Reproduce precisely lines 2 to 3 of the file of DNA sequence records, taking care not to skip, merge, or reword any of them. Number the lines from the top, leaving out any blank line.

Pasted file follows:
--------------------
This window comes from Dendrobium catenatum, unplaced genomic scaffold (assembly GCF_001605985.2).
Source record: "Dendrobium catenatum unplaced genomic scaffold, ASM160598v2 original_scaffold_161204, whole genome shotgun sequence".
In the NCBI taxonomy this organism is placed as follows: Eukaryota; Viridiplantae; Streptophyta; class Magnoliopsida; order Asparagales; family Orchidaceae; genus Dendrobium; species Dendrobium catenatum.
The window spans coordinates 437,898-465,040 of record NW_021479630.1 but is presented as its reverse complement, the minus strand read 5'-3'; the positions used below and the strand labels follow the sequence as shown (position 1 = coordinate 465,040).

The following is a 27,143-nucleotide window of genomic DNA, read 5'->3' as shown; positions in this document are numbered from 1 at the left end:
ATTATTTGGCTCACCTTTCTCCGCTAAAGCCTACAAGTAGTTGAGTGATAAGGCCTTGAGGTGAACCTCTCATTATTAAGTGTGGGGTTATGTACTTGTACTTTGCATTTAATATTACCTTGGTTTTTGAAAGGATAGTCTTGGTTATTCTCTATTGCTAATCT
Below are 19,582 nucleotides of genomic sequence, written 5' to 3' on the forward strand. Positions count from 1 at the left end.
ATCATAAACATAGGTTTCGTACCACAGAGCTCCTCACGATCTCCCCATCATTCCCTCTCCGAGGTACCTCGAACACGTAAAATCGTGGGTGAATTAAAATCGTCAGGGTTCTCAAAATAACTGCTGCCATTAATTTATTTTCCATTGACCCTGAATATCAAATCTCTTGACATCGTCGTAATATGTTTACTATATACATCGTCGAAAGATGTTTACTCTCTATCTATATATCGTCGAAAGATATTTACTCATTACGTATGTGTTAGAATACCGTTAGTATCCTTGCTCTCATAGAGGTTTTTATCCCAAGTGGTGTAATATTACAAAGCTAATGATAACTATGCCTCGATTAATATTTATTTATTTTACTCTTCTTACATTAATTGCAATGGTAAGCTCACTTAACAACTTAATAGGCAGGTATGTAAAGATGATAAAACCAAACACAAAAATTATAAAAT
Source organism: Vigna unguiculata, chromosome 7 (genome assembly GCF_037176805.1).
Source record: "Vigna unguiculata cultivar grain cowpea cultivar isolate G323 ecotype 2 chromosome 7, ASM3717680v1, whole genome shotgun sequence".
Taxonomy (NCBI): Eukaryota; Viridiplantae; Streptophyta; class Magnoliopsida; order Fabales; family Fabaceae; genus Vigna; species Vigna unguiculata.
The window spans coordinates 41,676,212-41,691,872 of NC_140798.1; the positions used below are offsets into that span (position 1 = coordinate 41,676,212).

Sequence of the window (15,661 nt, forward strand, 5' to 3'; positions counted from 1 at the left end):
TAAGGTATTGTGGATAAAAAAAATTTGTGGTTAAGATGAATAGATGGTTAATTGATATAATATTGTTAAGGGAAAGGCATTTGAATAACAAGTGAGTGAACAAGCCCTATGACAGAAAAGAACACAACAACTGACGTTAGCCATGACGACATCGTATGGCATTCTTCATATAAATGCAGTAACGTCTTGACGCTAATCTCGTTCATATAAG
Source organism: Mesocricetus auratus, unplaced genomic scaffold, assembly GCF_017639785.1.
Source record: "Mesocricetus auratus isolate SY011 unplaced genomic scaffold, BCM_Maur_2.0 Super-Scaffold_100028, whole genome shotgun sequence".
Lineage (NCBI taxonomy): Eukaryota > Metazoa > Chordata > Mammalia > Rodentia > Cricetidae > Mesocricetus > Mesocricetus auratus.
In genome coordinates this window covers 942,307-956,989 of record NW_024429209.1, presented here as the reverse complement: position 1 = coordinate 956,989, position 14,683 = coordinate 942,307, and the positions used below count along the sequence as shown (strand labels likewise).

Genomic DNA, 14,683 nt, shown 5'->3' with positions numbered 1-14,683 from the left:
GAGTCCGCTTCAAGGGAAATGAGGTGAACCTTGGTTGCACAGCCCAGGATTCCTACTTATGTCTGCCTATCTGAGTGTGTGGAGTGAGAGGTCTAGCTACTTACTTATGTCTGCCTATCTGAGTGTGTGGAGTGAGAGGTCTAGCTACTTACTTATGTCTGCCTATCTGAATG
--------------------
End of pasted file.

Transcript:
Source record: "Dendrobium catenatum unplaced genomic scaffold, ASM160598v2 original_scaffold_161204, whole genome shotgun sequence".
In the NCBI taxonomy this organism is placed as follows: Eukaryota; Viridiplantae; Streptophyta; class Magnoliopsida; order Asparagales; family Orchidaceae; genus Dendrobium; species Dendrobium catenatum.